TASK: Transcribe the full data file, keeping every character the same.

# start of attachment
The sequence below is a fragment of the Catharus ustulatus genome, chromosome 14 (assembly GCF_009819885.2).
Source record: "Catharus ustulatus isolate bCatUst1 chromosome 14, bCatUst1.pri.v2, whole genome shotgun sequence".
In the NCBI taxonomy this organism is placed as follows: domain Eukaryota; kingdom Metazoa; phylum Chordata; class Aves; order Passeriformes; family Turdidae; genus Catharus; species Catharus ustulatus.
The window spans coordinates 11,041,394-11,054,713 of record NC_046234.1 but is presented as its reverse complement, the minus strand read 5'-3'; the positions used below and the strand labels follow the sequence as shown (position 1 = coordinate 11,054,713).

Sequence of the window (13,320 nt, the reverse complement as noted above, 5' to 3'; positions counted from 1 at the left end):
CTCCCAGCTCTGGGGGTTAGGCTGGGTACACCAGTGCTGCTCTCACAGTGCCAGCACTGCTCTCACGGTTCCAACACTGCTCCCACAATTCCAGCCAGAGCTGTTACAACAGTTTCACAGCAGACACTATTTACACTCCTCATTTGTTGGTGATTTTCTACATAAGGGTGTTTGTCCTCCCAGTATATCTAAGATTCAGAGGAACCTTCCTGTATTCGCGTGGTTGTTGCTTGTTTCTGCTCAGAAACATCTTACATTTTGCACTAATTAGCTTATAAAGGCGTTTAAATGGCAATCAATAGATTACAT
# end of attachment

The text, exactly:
The sequence below is a fragment of the Catharus ustulatus genome, chromosome 14 (assembly GCF_009819885.2).
Source record: "Catharus ustulatus isolate bCatUst1 chromosome 14, bCatUst1.pri.v2, whole genome shotgun sequence".
In the NCBI taxonomy this organism is placed as follows: domain Eukaryota; kingdom Metazoa; phylum Chordata; class Aves; order Passeriformes; family Turdidae; genus Catharus; species Catharus ustulatus.
The window spans coordinates 11,041,394-11,054,713 of record NC_046234.1 but is presented as its reverse complement, the minus strand read 5'-3'; the positions used below and the strand labels follow the sequence as shown (position 1 = coordinate 11,054,713).

Sequence of the window (13,320 nt, the reverse complement as noted above, 5' to 3'; positions counted from 1 at the left end):
CTCCCAGCTCTGGGGGTTAGGCTGGGTACACCAGTGCTGCTCTCACAGTGCCAGCACTGCTCTCACGGTTCCAACACTGCTCCCACAATTCCAGCCAGAGCTGTTACAACAGTTTCACAGCAGACACTATTTACACTCCTCATTTGTTGGTGATTTTCTACATAAGGGTGTTTGTCCTCCCAGTATATCTAAGATTCAGAGGAACCTTCCTGTATTCGCGTGGTTGTTGCTTGTTTCTGCTCAGAAACATCTTACATTTTGCACTAATTAGCTTATAAAGGCGTTTAAATGGCAATCAATAGATTACAT